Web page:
Q: And when will that three weeks be -- be completed?
GEN. ANDERSON: They've just started. As a matter of fact, they're about a week into it.
Q: And then if I -- if it's okay if I just ask one more, the -- can you give us any -- any sense of the breakdown, the 12 brigades, of ethnicity?
GEN. ANDERSON: Actually, I -- I don't specifically the -- the ethnicity of each of the brigades. I actually don't. I know that within local police forces, we strive for and achieve about a 50/50 split between Sunni and Shia. But I honestly don't know what the ethnicity -- ethnical -- ethnic background is.
And you know what, it's not really all that important because nothing unites a force like a common enemy, particularly one that's -- that's as evil as Daesh is. I'm sure that they're united in their fight and united with one single goal, which is to defeat Daesh and defeat their fellow citizens from its oppression.
CAPT. DAVIS: Next, we'll go to Carlo Munoz with The Washington Times.
Q: Thank you, sir. Thanks for taking the time to do this.
One quick question. The 30,000 to 45,000-member hold force, you said that's going to be consisting of local police and sort of tribal militias or paramilitary forces. What -- can you go into detail as far as what some of these local tribal groups mean? Are they part of the PMUs that we've been hearing about? Are these just local provincial sort of peace-keeping forces? Can you go into a little more detail on that?
And I also have a follow up.
GEN. ANDERSON: Yeah, sure. So those tribal forces are -- are predominantly local tribal forces. Some of them we've equipped, some of them we've trained and equipped. Most important thing is that they've all been vetted. Nobody goes through our equipping or training without being vetted.
The important thing is -- is that they're local, and that is the key particularly for Mosul and the Mosulawis who are about to be liberated. It needs to be people from the area and of the area. Does that answer your question?
Q: It does, sir.
And also, just a quick question on -- on what you just said earlier. You said nothing sort of unites these forces like a common enemy. Now, we've heard repeatedly that with the defeat of Daesh in Mosul, that pretty much is going to not wrap up the Coalition mission there, but it's sort of one of the last remaining priorities to defeat Daesh in Iraq.
Now, with that defeat, there goes your common enemy. So I guess -- how are you training these hold forces to kind of maybe address some of the issues that could come up when you know, Daesh is defeated in -- in Mosul and so the old sectarian risks sort of start reemerging, there?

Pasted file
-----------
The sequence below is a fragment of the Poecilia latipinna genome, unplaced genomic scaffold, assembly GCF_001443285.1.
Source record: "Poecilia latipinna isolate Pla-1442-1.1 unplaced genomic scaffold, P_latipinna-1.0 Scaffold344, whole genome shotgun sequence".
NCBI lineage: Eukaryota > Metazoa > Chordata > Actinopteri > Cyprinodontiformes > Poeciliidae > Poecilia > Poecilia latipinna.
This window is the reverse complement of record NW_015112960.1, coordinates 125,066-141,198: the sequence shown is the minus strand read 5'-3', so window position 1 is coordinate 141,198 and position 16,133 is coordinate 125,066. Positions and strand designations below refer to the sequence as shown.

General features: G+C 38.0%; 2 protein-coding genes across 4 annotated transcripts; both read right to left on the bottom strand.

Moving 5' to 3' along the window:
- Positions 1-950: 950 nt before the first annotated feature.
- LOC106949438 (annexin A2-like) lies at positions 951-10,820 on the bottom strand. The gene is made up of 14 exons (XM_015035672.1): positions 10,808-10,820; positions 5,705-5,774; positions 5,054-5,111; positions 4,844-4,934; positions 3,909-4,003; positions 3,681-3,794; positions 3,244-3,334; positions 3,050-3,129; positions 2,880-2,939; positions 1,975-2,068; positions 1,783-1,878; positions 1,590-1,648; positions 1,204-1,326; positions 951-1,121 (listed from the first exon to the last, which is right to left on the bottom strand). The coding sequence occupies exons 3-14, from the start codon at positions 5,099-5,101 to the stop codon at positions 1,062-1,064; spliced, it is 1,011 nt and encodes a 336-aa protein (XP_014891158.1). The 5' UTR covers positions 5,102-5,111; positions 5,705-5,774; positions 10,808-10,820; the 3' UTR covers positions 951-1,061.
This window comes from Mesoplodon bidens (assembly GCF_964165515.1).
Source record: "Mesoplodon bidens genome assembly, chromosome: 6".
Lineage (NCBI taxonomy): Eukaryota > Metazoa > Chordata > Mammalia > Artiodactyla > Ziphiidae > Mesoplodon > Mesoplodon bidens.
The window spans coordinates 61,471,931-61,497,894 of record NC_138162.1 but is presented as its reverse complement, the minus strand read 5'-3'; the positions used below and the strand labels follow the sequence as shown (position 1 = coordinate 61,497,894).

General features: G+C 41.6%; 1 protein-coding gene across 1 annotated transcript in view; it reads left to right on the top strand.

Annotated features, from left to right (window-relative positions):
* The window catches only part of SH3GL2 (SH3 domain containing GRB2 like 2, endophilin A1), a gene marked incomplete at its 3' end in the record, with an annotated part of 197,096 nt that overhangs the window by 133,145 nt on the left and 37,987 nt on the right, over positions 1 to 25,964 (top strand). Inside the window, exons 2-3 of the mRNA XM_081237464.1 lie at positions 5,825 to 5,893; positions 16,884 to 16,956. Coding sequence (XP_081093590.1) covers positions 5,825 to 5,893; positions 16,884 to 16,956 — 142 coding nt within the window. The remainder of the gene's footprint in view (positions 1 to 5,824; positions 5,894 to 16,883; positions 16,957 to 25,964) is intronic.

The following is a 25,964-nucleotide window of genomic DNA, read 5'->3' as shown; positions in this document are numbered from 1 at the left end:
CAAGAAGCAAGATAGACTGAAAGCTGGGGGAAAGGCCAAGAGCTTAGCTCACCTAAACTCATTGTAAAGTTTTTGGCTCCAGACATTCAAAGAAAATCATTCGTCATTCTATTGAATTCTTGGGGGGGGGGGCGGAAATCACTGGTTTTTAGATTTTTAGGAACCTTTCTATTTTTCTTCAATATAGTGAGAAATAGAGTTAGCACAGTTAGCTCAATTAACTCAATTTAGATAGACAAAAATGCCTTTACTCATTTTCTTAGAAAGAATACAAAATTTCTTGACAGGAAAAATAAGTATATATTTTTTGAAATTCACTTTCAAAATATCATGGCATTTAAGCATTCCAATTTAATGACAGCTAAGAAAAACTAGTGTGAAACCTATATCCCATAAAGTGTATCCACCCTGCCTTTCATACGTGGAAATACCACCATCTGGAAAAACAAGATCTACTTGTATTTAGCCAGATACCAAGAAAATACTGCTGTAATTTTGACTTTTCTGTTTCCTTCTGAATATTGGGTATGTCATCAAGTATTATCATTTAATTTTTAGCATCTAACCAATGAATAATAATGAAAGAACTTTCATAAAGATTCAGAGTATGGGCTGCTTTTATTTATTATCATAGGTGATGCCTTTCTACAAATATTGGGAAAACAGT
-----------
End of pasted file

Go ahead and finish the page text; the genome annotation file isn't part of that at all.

GEN. ANDERSON: So Mosul's gonna fall, there's no doubt about it. And it is one of the two capitals of the so-called caliphate, the other one being in Iraq -- in Raqqah. But the fall of Mosul does not mean that Daesh is defeated by any stretch of the imagination.
It just means it's defeated in its current format, its capacity to conduct conventional -- conventional operations has been -- has been defeated but not Daesh itself.
And we fully expect that it will dissipate into the -- into the urban terrain and into the -- into the population and that we're going to be fighting insurgency and counterterrorism operations, more importantly the Iraqis will for a while yet.
So it's definitely not over, if anything, it's gonna be more difficult. The period between the day after Mosul and the day after Daesh is probably when its -- when it's most dangerous.
Q: Just one quick follow-up, sir. You know, you're talking about this upcoming or pending looming counterinsurgency.
Do you think as -- from the BPC perspective, you've swung the pendulum a little too far towards training and equipping the Iraqi forces, preparing them for more conventional modes of warfare and kind of leaving their COIN and CT capabilities by the wayside?
GEN. ANDERSON: That's actually a very, very astute question. What most western militaries found is they had to learn how to do insurgency, it's the bedrock of being about to do counterinsurgency is a solid fundamental of conventional operations.
And so that -- that helps us, there but we are already retooling both our periods of instruction and this sort of equipment that we'll deliver so that once Mosul is seized, we can pull forces out of there and retrain them and retool them so that they're ready to face the next fight.